For the past few, um, decades I haven't been watching too much network TV. But since I realized that I can watch TV shows on my PDA I have been going through seasons of various interesting-looking TV shows that I missed the first time around.
One of them is My Name is Earl (NBC, Thursday nights.)
The plot of the show is that a petty criminal named Earl Hickey, through an improbable series of events, discovers a simple version of karma that works for him: when he does good things, good things happen to him. So he made a list of everything bad he ever did to anyone else and he tries to make it up to them.
He is surrounded by an interesting array of characters, including his white-trash ex-wife, his improbably brilliant and talented best friend who is now married to his ex, and his dim brother.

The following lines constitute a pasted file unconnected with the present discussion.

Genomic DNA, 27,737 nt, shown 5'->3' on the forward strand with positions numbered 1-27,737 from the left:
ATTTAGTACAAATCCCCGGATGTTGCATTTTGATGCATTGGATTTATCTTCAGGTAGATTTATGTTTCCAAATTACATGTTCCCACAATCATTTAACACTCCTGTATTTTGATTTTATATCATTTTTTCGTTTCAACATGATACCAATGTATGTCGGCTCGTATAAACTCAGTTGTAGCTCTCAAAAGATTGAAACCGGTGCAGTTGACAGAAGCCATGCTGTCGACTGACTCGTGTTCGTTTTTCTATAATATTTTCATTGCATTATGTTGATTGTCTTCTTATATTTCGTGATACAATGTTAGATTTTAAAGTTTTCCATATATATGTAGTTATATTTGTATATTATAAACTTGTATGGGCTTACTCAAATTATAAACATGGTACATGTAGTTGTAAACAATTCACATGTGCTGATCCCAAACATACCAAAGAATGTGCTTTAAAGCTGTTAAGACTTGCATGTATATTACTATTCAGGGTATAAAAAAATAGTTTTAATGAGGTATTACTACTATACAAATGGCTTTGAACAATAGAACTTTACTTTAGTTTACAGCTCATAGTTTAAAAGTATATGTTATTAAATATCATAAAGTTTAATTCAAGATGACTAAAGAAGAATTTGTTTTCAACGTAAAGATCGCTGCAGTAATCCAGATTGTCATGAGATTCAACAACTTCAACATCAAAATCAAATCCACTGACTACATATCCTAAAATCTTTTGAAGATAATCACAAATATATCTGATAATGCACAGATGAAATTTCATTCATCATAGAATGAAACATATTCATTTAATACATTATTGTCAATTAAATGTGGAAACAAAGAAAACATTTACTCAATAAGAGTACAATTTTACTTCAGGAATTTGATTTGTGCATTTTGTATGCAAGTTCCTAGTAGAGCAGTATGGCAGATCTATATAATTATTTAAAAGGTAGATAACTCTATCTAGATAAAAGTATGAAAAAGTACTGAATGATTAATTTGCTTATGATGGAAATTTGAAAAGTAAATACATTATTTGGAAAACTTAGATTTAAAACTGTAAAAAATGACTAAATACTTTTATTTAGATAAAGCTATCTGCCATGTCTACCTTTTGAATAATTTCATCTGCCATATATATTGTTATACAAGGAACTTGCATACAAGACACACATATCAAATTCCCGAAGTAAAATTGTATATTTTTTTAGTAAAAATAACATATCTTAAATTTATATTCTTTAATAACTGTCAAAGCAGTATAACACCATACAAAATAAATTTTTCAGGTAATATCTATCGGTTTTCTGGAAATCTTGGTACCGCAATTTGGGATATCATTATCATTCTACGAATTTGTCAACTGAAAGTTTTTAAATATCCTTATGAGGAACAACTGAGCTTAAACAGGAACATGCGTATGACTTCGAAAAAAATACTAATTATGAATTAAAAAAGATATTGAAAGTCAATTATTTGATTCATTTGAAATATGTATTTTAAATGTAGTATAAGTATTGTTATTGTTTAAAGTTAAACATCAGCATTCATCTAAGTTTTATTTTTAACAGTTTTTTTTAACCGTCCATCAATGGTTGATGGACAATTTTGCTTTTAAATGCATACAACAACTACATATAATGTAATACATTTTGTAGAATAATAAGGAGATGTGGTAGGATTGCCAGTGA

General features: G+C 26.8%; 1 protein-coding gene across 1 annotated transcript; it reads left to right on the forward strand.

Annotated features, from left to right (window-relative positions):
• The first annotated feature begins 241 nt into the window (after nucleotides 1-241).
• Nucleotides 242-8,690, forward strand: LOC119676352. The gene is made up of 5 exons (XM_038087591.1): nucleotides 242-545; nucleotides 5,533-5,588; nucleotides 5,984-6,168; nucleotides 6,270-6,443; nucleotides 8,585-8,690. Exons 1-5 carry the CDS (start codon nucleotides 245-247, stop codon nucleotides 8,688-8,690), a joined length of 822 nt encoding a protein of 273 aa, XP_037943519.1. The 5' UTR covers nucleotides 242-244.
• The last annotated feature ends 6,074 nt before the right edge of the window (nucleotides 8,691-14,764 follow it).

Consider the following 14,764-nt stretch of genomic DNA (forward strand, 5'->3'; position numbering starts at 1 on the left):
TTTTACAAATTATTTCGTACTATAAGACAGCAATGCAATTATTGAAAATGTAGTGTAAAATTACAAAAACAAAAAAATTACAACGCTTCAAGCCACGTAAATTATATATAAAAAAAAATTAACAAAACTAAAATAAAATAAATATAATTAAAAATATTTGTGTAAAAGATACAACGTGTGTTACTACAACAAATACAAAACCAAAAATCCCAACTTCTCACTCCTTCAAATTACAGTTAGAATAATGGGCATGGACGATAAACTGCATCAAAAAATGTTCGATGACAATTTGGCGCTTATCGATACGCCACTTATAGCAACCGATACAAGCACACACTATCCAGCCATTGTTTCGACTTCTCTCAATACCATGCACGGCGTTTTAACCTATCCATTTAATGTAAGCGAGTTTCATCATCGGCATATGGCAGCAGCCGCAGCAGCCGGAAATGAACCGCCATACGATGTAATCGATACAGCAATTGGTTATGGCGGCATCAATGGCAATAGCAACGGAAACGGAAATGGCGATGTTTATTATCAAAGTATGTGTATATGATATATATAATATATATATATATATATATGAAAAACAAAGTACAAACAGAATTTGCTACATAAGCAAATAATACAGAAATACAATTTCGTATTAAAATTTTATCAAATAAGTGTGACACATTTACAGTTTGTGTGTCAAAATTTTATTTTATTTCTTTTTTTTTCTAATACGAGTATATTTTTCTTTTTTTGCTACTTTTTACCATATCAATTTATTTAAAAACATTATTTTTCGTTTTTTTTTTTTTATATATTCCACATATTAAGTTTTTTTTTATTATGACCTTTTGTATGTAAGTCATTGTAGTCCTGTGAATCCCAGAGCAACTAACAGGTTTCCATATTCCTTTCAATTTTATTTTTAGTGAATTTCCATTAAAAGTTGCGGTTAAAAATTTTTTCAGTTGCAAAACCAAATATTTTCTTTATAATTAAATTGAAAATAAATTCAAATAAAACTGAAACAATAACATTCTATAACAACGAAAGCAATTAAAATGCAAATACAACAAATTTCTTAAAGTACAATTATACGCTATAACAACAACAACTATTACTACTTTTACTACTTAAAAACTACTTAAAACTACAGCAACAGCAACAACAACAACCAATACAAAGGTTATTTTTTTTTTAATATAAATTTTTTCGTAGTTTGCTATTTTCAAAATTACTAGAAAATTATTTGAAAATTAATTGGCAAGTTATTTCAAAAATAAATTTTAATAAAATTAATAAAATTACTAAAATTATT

The first two seasons of the show concentrated on Earl crossing off list items. With an effective use of flashbacks, some nice plot twists, a wicked sense of humor and some great classic rock, the show maintained its consistency to this formula.
What made it fascinating, though, went much deeper than normal mindless TV fare. Each episode included a real moral dilemma, and Earl had to try to choose to do the right thing with a very unconventional set of tools and constraints. These ethical conundrums kept the show interesting.
The show creators have gone away from that formula in the past two seasons, concentrating more on longer story arcs and less on the moral component of the show. It remains very funny, but it is no longer groundbreaking, relying more on character quirks.
Alas, I have caught up on all the episodes, so now I need to find other interesting TV fare to watch while commuting...
The British betrayal of the Jewish people
1 hour ago